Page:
Edmonton: what are you making?

Edmonton: what are you making? wouldn’t necessarily replace the “City of Champions” sign on the drive in from the airport. But it could. It doesn’t sound like a slogan but a slogan, in Edmonton, can feel imported from one of those places where smart people live: New York, London, Los Angeles.

I was in a room once, when an advertising agency presented ten potential slogans for Edmonton. The only one I remember was “art and soul.” They were lovely, and they might have worked in other places, but in that room it was like someone had left ten pounds of raw chicken out on the counter for a week or so. The smell of death was everywhere.

We’re a tough audience. We’re tough on ourselves and on each other. We’re embarrassed by cheap boosterism.

We’re proud of action.

Once a city has a story, what does it do? How do we activate our city story, translate it into projects? What can our leaders do to help? No matter what we do, we have to follow the iconic Edmonton model: to make something, even a coherent identity or image, from the ground-up.

We can celebrate what we have already achieved, with Edmonton institutions and companies and events that prove our story. This involves a bit of education. What do we say about Edmonton, to each other and to Calgarians, Torontonians, New Yorkers? We’re all ambassadors and evangelists for the city. Even those of us who love Edmonton struggle with something to say.

Complaining is in our blood but we can stop apologizing for the weather. Bad weather didn’t stop Austin and Stockholm is doing just fine. St. Petersburg is sexy and mysterious.

This isn’t about advertising in Vancouver, not yet. If we’re going to make something with a Make Something Edmonton campaign, it has to work internally first. Edmontonians want proof. They want to feel it and then maybe they’ll think it and say it.

Let’s begin with the truth. Why Edmonton?

Thanks to our culture and our economy, Edmonton is the best place to make something, from the ground up, in North America.

If a Make Something Edmonton campaign were to have a communications component, you could imagine themes. Teatro la Quindicina and Folk Fest, Waiward Steel, Culina, the Birkebeiner, MicralyneMelcor, yoyoGstringKaleido, The Brick, What the Truck?Yardstick Software,the Edmonton Public School Board, Canadian Western BankClearwater Documentary and Manasc Isaac Architects have something in common.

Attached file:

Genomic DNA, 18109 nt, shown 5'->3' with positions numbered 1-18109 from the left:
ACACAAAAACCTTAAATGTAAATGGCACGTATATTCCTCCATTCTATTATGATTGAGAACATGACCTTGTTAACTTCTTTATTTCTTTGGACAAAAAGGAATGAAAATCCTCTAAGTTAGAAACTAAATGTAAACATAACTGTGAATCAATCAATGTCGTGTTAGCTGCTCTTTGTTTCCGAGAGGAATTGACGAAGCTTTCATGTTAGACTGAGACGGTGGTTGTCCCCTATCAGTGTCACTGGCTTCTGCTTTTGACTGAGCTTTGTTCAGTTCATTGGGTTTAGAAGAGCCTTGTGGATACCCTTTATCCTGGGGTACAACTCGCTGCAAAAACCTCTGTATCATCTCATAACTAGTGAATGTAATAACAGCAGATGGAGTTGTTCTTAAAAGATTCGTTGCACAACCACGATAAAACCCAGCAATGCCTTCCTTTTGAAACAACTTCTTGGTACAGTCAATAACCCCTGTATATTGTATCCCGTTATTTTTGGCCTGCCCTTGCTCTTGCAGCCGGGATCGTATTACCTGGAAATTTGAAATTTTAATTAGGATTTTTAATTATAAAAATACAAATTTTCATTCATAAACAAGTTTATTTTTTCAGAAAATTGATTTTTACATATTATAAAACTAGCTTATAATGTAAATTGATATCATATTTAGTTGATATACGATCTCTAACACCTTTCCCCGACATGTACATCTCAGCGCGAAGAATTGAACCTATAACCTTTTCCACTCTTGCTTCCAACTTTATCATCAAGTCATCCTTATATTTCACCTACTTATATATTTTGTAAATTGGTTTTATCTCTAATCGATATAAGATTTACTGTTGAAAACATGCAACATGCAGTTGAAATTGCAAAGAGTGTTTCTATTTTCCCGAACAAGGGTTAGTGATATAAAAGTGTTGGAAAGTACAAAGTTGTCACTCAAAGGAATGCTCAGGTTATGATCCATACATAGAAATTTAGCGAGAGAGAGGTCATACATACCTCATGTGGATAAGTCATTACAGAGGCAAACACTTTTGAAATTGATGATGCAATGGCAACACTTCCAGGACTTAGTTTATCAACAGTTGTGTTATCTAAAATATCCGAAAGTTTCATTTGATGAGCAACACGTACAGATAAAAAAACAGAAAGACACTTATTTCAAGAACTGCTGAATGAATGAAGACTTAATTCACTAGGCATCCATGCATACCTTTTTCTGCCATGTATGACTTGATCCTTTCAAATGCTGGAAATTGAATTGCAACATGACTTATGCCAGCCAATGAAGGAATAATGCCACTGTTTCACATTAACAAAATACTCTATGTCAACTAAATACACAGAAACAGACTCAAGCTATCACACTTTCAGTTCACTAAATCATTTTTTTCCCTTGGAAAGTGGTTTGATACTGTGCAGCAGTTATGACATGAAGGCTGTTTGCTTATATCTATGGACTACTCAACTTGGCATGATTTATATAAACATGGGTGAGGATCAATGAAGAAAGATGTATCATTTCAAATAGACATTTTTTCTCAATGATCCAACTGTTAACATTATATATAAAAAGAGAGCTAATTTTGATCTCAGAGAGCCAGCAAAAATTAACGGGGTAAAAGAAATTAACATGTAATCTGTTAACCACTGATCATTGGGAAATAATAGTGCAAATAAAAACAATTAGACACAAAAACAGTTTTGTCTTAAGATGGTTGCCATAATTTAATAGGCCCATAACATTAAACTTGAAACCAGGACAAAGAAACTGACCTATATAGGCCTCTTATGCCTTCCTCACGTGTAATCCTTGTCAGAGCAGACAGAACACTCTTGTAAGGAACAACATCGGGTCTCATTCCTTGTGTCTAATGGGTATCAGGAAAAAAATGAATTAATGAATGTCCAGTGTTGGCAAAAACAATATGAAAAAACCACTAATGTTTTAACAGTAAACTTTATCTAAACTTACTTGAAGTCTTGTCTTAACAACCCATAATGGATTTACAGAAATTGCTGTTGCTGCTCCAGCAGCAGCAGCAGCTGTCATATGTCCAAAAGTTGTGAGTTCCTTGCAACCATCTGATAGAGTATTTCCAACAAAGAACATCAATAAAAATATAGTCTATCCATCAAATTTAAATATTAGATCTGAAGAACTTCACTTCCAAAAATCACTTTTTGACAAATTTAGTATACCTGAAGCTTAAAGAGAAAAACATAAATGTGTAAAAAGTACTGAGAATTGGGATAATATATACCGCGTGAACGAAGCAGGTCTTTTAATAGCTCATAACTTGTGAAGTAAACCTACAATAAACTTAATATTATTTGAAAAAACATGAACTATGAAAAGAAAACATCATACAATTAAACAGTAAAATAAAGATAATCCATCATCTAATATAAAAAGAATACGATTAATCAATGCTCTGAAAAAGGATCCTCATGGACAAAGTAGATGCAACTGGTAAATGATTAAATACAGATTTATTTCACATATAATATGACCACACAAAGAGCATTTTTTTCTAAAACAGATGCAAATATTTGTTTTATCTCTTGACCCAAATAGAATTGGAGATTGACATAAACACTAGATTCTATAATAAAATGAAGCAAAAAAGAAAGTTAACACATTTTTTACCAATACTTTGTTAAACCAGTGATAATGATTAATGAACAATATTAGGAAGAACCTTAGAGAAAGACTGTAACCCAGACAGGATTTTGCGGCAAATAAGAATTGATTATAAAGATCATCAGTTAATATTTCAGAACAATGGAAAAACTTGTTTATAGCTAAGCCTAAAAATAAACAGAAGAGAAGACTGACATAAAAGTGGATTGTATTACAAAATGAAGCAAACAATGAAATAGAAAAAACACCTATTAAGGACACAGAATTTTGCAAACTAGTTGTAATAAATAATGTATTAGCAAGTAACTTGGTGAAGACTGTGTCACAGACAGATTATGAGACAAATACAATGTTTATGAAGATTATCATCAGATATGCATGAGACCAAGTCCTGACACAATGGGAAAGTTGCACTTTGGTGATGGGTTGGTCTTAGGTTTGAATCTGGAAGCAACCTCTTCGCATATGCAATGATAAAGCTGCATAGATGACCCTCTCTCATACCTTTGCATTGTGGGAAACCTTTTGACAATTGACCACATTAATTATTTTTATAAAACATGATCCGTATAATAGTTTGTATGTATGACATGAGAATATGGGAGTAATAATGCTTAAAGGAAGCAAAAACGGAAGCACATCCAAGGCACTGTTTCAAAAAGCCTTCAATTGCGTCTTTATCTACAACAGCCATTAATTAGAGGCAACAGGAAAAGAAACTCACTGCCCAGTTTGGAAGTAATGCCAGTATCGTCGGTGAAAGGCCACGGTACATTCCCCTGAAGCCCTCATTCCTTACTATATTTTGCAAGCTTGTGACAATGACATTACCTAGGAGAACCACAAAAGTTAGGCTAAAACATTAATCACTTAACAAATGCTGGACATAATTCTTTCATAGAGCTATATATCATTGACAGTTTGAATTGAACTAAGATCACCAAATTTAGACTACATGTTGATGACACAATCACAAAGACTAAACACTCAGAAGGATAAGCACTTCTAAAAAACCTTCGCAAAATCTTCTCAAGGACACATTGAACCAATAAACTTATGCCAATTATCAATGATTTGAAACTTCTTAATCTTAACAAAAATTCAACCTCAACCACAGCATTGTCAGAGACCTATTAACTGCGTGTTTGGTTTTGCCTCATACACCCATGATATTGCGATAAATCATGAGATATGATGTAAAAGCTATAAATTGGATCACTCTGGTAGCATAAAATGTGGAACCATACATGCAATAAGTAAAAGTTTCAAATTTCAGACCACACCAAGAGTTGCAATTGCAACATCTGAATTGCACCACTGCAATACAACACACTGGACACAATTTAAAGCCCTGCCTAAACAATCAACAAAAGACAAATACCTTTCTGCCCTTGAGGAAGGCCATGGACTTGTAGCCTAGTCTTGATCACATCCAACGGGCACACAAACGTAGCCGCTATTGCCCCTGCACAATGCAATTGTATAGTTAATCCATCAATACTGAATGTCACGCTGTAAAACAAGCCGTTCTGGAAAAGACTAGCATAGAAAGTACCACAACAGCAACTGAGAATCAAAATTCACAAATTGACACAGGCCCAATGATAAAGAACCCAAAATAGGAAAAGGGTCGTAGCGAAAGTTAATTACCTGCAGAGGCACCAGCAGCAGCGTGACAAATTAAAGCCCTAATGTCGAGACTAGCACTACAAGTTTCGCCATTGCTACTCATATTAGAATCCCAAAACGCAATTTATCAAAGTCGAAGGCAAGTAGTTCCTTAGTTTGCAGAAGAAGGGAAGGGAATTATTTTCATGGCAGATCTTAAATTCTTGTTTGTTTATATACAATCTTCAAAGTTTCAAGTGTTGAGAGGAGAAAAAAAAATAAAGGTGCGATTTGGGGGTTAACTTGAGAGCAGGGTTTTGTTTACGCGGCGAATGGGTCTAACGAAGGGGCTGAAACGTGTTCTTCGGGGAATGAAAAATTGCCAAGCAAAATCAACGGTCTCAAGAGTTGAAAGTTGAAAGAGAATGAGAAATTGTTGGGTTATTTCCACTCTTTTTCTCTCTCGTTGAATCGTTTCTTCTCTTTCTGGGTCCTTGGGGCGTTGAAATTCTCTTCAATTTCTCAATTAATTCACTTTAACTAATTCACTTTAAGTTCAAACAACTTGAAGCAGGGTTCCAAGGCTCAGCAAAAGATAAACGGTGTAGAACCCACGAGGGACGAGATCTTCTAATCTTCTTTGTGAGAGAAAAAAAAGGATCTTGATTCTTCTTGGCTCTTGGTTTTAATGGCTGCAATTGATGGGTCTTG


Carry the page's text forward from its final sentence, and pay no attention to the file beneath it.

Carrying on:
Like the examples in my previous post, and many more, they all started as ideas in Edmonton.

But they’re also very different from each other, steel fabrication and theatre. If this is going to work, it has to be a call and an invitation to all Edmontonians — not just the creative class types. In Edmonton, you can make something beautiful. You can make something new, make something big, make something global, make something delicious, make something green, make something north, make something odd, make something unforgettable, make something true. We have anecdotes to prove all of these and more. You can make something thrive, starting with your family.

The language we use, about the city, the magic, might be in a project we can inspire. Our best civic projects, if they work, will have this ground-up spirit about them. This is what has been missing from the arena development so far, and one of the reasons it’s been so controversial. We can learn from this, as we proceed with the City Centre Airport Redevelopment. We are, as I mentioned in the last post, urban barn-raisers. We want to help conceive it and build it, whatever it is, especially if we’re helping to pay for it.

But our most revealing and our most loveable projects might be small things, tiny changes to the city.

What are you making? How can I help?

We have studied successful models around the world. How have cities activated a builders’ spirit in their citizens? What is a distinctly Edmonton application? In future posts, we’ll talk about some of those ideas and test a few.

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16 thoughts on “Edmonton: what are you making?